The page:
Track Categories

The track category is the heading under which your abstract will be reviewed and later published in the conference printed matters if accepted. During the submission process, you will be asked to select one track category for your abstract.

Fungal Infectious Diseases or Medical mycology is the study of mycoses and type of physiological situations and environmental are contributing to evolution of fungal diseases. In immune-compromised hosts systemic fungal infections are usually visible because of the inhalation or localization of fungal spores may chronic of systemic fungal infections cause pulmonary infections. Fungal infections are generally seen on skin, nails, and hair. common fungal infections are intertrigo, thrush, and pityriasis versicolor, athlete’s foot, nail infections, ring worm of the frame, ring worm of the groin.

  • Track 1-1Classification and Physiology
  • Track 1-2Structure and Morphology
  • Track 1-3Different types of fungal infections
  • Track 1-4Genetic and Biochemical properties
  • Track 1-5Mycotoxicology
  • Track 1-6Veterinary Mycology
  • Track 1-7Environmental Mycology
  • Track 1-8Phytomycology

Pathogenic fungi cause disease in humans and in other organisms, which is called as fungal pathogenesis. Fungal pathogens can be divided into two classes primary pathogens and opportunistic pathogens. presently, there has been a dramatic increase in fungal infections of this kind, candidiasis, cryptococcosis, aspergillosis, and zygomycosis. More currently described mycoses of this class include hyalohyphomycosis and phaeohyphomycosis.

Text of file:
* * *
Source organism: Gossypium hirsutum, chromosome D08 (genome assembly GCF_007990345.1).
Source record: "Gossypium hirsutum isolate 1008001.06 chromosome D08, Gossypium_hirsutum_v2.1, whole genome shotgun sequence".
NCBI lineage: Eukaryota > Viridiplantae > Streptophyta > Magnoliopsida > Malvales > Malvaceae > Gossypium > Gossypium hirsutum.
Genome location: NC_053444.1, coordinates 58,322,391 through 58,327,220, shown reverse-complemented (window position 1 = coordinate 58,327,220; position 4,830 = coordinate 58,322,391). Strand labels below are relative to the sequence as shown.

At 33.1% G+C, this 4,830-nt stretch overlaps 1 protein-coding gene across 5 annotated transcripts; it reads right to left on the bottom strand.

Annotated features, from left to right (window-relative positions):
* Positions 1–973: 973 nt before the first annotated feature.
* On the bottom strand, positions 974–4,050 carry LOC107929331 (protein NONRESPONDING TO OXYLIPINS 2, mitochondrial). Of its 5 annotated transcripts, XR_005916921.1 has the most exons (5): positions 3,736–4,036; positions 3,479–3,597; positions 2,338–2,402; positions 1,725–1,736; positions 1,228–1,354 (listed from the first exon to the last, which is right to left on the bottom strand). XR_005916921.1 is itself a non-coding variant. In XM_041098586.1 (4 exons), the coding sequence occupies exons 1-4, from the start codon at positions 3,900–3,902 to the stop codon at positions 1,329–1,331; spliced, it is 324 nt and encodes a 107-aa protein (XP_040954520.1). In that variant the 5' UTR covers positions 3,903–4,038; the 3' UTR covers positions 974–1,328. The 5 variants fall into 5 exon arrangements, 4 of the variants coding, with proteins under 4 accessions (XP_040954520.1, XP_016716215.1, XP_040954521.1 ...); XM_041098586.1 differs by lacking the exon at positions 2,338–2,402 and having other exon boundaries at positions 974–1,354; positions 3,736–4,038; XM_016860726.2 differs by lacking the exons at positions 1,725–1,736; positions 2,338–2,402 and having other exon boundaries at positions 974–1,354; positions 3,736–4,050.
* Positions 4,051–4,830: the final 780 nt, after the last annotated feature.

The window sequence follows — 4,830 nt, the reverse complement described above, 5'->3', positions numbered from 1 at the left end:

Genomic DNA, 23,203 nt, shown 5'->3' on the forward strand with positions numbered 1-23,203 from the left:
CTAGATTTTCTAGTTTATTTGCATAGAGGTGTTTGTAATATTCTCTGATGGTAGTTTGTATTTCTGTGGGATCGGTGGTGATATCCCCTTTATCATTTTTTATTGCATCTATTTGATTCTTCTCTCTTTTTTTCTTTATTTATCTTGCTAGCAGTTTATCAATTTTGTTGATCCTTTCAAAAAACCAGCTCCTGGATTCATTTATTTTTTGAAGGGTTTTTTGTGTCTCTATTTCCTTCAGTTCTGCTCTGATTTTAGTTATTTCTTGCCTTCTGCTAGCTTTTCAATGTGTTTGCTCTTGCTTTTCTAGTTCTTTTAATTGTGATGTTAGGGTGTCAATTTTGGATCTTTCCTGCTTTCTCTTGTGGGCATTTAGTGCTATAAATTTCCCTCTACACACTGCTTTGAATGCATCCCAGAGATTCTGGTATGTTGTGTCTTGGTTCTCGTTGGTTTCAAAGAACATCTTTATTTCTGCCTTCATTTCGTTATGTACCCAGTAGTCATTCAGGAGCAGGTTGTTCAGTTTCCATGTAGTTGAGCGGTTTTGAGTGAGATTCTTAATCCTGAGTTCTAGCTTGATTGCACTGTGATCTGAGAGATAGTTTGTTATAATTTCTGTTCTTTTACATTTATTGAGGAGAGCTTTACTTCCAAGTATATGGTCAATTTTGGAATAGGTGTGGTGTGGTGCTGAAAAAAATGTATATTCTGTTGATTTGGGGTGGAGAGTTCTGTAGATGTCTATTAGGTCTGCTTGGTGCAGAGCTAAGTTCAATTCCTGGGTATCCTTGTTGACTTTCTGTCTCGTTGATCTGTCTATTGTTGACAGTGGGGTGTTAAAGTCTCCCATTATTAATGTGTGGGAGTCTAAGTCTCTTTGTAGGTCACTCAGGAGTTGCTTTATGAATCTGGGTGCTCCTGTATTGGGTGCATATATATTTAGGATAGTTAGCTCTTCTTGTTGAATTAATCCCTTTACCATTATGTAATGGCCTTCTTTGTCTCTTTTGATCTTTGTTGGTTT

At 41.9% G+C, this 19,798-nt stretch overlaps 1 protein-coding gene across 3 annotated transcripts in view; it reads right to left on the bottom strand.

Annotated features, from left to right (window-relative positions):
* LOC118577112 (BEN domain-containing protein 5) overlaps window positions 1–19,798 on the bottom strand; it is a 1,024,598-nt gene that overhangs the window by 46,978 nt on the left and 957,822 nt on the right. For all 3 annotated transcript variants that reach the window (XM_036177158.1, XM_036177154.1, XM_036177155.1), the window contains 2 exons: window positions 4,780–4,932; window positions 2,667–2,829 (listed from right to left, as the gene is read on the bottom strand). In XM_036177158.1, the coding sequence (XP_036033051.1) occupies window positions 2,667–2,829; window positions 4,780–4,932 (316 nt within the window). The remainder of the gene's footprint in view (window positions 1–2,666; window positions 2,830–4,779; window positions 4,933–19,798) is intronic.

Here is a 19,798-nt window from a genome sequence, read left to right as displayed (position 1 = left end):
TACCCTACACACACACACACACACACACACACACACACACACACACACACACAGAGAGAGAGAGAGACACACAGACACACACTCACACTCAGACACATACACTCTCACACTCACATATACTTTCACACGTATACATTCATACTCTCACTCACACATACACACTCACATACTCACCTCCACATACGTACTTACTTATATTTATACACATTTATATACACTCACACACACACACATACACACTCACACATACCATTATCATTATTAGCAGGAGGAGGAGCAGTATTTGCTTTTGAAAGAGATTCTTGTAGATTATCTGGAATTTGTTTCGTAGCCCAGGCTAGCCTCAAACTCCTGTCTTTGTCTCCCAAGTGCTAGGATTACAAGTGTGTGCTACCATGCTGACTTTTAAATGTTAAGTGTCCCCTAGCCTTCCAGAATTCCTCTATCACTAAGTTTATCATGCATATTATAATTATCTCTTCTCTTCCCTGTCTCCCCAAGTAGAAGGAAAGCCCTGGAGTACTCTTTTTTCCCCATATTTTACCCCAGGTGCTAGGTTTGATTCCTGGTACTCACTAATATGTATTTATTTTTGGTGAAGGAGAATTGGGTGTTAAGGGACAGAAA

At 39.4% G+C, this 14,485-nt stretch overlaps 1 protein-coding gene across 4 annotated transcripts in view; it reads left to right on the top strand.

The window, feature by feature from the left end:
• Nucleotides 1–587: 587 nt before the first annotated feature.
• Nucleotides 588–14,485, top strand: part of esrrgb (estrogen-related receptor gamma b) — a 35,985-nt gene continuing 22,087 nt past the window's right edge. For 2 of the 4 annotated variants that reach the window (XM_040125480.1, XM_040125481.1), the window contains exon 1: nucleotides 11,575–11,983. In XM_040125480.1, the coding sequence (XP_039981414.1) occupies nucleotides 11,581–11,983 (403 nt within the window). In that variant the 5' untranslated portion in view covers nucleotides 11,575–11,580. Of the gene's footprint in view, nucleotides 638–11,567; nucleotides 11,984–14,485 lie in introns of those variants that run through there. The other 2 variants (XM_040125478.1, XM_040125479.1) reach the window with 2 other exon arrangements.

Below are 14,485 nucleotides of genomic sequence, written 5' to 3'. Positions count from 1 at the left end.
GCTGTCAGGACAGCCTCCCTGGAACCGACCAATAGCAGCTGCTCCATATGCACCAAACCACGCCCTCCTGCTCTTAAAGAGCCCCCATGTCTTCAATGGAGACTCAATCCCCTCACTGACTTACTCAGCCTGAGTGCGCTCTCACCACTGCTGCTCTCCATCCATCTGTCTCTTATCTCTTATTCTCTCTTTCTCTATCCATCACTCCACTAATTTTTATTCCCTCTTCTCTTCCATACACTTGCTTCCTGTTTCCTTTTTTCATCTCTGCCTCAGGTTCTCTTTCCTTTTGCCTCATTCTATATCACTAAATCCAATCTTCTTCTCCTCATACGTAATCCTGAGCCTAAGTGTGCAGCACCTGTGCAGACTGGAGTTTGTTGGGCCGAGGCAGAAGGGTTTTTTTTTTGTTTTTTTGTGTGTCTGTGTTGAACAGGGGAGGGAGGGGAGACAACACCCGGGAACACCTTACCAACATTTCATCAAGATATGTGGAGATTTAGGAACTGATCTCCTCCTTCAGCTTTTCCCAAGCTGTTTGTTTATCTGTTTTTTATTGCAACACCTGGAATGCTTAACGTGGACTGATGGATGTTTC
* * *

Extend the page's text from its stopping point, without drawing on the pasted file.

• Dermatophytosis - ringworm or tinea - ringworm of scalp, glabrous pores and skin, and nails because of an intently associated group of fungi referred to as dermatophytes.
  • The subcutaneous mycoses - these are continual, localized infections of the skin and subcutaneous tissue following the worrying implantation of the aetiologic agent.

  • Track 2-1Aspergillosis and Blastomycosis
  • Track 2-2Candidiasis and Candida auris
  • Track 2-3Coccidioidomycosis (Valley Fever)
  • Track 2-4Talaromycosis and C. neoformans Infection
  • Track 2-5Ring worm and Mucormycosis
  • Track 2-6Fungal Eye Infections
  • Track 2-7Chronic and destructive fungal infections
  • Track 2-8Other Fungal Diseases

Opportunistic fungi refers to those fungi that normally would not cause infections in otherwise healthy people but are able to cause infection under certain circumstances such as immune defficiency, cancer, organ transplant, neutropenic patients, diabetes, debilitated patients and patients on long term antibiotics.

Many fungi are opportunists and are usually not pathogenic except in an immunocompromised host. Causes of immunocompromise include AIDS, azotemia, diabetes mellitus, lymphoma, leukemia, other hematologic cancers, burns, and therapy with corticosteroids, immunosuppressants, or antimetabolites. Patients who spend more than several days in an ICU can become compromised because of medical procedures, underlying disorders and undernutrition.

  • Track 3-1Types of Opportunistic Fungi
  • Track 3-2Filamentous Fungi and Cryptococcosis
  • Track 3-3Opportunistic Fungal Pathogens
  • Track 3-4Invasive fungal infections